The use of API specification tooling like the OpenAPI Specification has revolutionized the way we design, build, and manage APIs. In addition to helping us plan out functionality, generate documentation, and run tests, a specification can serve the all-important role of the API contract: defining precisely what consumers can expect from our API.
Unfortunately, current API specification formats have a lot of room for interpretation, says Microsoft API architect Gareth Jones. As a result, developers don’t always understand API provider expectations. This can lead to some unintentionally broken client applications.
In this article, we’ll look at four specific areas in which API specifications can fall short, and discuss how just a little bit of forethought can help avoid breaking changes.
Problem #1: The Number of Items
Most APIs have at least one endpoint that only returns one item the majority of the time. For example, consider a banking API with an
accounts endpoint. This endpoint is most likely to return data for a single bank account since most customers only have one. Developers love shortcuts, so — given the normal behavior for these endpoints — they might write their code to expect just one item. Then, in cases where there is more than one item, their code breaks.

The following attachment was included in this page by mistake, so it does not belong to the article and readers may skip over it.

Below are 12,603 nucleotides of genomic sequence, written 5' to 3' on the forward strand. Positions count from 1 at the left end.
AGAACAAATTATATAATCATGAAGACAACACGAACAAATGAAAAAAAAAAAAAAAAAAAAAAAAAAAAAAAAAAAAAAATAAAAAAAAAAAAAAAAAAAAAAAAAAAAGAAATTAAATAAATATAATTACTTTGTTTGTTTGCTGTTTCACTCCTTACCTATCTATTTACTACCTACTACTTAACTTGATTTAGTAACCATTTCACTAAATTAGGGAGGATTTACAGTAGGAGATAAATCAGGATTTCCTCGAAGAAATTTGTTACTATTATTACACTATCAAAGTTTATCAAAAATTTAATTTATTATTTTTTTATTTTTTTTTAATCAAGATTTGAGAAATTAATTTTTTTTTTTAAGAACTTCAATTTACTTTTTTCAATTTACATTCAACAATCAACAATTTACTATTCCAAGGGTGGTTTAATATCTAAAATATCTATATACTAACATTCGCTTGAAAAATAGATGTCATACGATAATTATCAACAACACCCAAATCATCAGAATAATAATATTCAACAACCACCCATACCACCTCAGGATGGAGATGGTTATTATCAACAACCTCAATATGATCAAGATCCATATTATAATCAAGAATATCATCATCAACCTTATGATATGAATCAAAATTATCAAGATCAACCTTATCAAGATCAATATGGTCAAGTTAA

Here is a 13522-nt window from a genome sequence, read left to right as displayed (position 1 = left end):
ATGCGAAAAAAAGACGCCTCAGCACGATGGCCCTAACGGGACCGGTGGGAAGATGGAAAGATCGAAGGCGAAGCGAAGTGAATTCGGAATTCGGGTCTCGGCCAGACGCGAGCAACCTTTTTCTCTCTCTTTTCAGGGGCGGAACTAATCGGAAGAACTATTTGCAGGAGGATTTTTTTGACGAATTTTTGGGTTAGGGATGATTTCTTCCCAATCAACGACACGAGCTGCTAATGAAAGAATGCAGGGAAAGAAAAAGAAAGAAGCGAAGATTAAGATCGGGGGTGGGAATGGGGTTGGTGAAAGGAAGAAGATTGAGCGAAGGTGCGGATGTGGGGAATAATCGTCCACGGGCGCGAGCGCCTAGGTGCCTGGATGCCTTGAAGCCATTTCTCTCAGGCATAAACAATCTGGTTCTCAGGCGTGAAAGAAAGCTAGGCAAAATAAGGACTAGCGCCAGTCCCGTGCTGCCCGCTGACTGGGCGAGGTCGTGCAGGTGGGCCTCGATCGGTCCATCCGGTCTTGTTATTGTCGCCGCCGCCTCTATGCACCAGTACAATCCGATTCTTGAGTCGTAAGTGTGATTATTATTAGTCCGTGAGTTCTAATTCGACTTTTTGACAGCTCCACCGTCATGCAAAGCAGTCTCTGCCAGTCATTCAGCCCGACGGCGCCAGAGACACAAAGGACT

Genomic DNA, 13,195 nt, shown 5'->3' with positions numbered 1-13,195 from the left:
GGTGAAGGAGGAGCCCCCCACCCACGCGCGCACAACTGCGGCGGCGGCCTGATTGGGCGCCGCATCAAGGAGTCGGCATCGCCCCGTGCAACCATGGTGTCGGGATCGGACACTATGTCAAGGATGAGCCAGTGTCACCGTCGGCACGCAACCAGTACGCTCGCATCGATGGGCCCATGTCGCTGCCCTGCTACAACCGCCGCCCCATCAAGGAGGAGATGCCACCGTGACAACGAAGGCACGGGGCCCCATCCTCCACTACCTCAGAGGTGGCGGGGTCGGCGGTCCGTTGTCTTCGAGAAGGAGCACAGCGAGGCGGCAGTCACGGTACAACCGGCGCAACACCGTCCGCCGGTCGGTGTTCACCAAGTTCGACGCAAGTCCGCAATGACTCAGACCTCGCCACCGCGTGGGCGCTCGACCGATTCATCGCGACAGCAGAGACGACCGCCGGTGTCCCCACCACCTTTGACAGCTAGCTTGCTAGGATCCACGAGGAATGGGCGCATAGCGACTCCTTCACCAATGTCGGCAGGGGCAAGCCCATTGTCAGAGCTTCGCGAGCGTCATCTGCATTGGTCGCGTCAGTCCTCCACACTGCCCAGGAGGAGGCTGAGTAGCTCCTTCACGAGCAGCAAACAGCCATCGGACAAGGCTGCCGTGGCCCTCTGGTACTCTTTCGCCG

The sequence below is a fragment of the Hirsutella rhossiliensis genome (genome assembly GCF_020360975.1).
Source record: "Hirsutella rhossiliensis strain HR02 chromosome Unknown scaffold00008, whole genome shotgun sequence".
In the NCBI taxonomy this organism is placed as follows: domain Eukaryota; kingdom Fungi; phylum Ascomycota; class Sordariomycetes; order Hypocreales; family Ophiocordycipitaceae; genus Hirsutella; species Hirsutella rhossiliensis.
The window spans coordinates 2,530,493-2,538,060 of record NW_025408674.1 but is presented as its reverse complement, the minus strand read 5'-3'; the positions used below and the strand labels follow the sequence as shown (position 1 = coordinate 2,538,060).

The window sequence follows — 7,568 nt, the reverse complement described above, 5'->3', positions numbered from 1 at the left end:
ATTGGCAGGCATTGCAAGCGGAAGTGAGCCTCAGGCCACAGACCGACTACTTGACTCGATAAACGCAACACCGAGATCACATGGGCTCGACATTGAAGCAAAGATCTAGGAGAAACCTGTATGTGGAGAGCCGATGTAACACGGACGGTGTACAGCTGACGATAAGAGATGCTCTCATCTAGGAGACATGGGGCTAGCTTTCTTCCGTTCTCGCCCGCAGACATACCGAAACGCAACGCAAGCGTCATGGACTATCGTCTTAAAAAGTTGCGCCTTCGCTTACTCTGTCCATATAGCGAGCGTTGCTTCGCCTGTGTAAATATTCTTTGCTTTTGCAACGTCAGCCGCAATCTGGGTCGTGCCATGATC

You’ll see the same phenomenon just as often with pagination. Very often, endpoints return less than one page of data, so that’s what developers will code for. But when a response comes back that spans multiple pages, their code will break.
According to Gareth, this issue isn’t something API specifications like OAS always account for, and yet, it’s a common pain point. Part of the reason for this is that API documentation often showcases over-simplified sample response data. The lack of information therein encourages developers to take shortcuts.
The solution for this is simple: provide better communication on the number of items and pages developers can expect from each endpoint in your documentation. To that end, include sample responses that reflect the entire spectrum of variability for API responses.
Problem #2: The Size of Things
Another issue your specification probably doesn’t account for is the size of each response. Size becomes particularly relevant in the case of multimedia APIs. Developers can easily code their applications against low-resolution test images, but will they be able to handle it when the API returns a high-resolution image one hundred times bigger?
Once again, solving this means communicating what size constraints developers have to code for in your documentation. And since developers don’t always read the docs, make sure that any sample data reflects the bigger payloads they’ll need to code against.
Problem #3: Performance
Developers don’t like slow APIs. Slow API performance means slow apps, and when implementations make use of multiple calls, the delay is magnified for end users.
However, a sluggish API update can quickly become a breaking change if your consumers rely on your responses as part of a sequence, especially if developers have taken any shortcuts. Sure, most apps will be programmed to wait for a response before going any further, but what if they aren’t and your slow response prevents further code from successful execution?